Interviews

Mònica Ríos, psychologist and Information and Knowledge Society graduate

"The reference source Wikipedia is one the internet's most visited pages, but there is a proven and significant gender bias"

Mònica Ríos:

Mònica Ríos: "What I liked most about my first experience with the UOC was having a sense of control over my own learning process"

Mònica Ríos Martínez holds a bachelor’s degree in Psychology from the UOC, a postgraduate diploma in Gender, Family Diversity and Technologies from the UB and a master’s degree in the Information and Knowledge Society, also from the UOC. Not only has she worked in a variety of areas related to mental health, education, the environment and administrative and cultural management, but she is also very aware of issues regarding gender equality. 

By Marian Antón

“We have to encourage more women to get interested in science and technology and to fight neurosexist mindsets”
 
How did you come to contact our University? 
 

I was studying Psychology at a brick-and-mortar university and found it difficult to balance work with my university studies. At that time, attending the UOC was the only viable, quality option that would allow me to complete my studies at my own pace.

And how was your initial experience? 

Since balancing study and work was what pushed me to come here, what I liked most was having a sense of control over my own learning process. At other times in my life when I’ve had the time to study on site, I’ve still opted to study online. The learning process is different, more thought-provoking, and I find that I enjoy it much more.

Was there anything you found difficult?

What I liked the least were courses where it was just me, especially the final few. This can create a certain imbalance of power  and you feel quite alone not having a peer in the classroom to share things with.

You also did a non-curricular internship at the UOC, didn’t you? 

Yes, in Psychology. It was a very rewarding experience and it helped me realize that HR was not for me. 

Afterwards you decided to continue and study on the UOC’s Information and Knowledge Society master’s degree programme. Why? 

What most drew me to the University Master’s Degree in the Information and Knowledge Society was its multidisciplinary nature. I thought it matched up perfectly with my psychology background and that, academically, I needed the tools that would help me understand all the social, economic, technological and cultural changes taking place, without falling prey to the determinism that has become prevalent in society with the consolidation of the internet.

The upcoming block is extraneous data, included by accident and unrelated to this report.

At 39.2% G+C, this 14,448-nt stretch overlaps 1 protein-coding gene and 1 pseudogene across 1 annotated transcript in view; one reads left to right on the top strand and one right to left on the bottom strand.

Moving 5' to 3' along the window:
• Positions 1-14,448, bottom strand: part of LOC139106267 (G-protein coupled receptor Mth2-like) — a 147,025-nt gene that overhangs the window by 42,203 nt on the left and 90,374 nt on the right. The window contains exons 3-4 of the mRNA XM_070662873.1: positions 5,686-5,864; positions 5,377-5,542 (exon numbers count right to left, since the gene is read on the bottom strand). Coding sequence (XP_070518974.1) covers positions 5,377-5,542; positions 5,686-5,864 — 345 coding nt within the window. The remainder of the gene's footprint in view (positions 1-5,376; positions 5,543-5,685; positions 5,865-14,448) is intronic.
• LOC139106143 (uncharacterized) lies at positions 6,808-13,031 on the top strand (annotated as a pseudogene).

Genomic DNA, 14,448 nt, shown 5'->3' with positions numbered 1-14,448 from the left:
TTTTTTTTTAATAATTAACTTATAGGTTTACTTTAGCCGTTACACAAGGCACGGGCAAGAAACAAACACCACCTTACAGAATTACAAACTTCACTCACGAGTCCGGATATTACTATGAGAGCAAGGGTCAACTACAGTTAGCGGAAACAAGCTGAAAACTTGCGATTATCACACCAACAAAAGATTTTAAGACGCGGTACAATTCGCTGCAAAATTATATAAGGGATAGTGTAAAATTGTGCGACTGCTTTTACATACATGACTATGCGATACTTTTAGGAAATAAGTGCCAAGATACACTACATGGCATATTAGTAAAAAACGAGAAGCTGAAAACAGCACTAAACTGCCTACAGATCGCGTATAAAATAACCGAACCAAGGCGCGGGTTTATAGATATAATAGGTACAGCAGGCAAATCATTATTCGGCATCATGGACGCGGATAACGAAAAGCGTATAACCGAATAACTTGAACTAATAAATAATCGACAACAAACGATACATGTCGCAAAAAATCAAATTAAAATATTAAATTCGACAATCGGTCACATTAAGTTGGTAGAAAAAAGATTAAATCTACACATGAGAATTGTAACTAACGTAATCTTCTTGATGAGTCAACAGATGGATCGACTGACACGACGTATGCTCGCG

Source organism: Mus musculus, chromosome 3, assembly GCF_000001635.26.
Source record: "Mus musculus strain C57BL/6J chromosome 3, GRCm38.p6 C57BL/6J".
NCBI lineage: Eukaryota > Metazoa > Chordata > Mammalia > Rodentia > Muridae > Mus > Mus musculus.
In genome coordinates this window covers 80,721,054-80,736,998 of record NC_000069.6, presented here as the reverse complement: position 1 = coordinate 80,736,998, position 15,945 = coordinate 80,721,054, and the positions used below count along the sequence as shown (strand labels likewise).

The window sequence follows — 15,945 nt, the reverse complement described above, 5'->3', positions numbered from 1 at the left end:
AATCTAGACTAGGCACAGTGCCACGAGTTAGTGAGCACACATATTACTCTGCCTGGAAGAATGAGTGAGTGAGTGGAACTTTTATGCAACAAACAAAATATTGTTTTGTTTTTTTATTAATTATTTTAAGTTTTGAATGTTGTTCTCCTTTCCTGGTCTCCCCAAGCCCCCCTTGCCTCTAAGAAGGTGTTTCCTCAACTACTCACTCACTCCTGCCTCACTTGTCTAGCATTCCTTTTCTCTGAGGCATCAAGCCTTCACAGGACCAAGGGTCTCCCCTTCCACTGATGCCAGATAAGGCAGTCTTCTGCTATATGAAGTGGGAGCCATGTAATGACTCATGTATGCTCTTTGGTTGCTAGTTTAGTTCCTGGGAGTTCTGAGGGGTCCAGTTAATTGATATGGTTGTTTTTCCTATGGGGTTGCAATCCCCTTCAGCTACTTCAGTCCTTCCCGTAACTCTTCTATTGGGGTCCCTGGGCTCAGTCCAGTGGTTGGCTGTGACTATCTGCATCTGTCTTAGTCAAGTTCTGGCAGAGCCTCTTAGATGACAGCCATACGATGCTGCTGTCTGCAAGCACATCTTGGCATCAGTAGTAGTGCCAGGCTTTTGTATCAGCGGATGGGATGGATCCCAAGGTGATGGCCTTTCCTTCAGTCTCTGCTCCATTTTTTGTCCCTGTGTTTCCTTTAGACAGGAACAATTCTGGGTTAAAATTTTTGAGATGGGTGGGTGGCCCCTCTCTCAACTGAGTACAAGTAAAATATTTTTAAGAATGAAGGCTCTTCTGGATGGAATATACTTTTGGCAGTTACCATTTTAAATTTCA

And what did you choose as the subject of your final master’s degree project? 

Certain areas, such as wikis, had not been as extensively analysed from a gender perspective, so I focused on the gender divide on Wikipedia. This reference source is one the internet’s most visited pages, along with Google, Facebook or YouTube, but there is a proven and significant gender bias. 

You’ve also participated in other cooperation initiatives organized by the UOC. 

Yes, this year the UOC’s Equality Unit held a series of events about the gender divide on Wikipedia to mark International Women’s Day, 8 March. Although they were all interesting, one in particular stood out: the Art+Feminism Wikipedia Edit-a-thon held at the Apolo, a marathon to create, update and improve entries about women, feminism and art on Wikipedia. WikiWoman Ester Bonet taught those of us who didn’t know how to edit and we all worked together throughout the day in an unbeatable atmosphere. PlayGround did a piece on it here

As a student interested in gender equality, how do you think we can get more girls interested in STEM-related jobs? What are we doing wrong?

Feminist literature has documented and clearly stated that girls have been underrepresented in STEM (science, technology, engineering and mathematics) subjects since the 1970s. Structural barriers were identified, such as the type of education and socialization girls receive, which discourage them from studying STEM. Here the key factors are how gender and femininity are constructed and the debate around a rigid gender binary. The most feminized professions are usually care-related; from little on up we are told we have certain innate abilities, not to mention the cultural aspects involved when it comes time to choose , which can lead us to adopt neurosexist mindsets.

One of the solutions proposed is to encourage more women to get interested in science and technology. Different projects are under way, one of which is to bring female scientists and inventors out of history’s shadows. The edit-a-thons of local WikiWomen’s groups are doing just that, striving to improve the coverage given to women on Wikipedia in cities around the world.

Interviews
    Loading...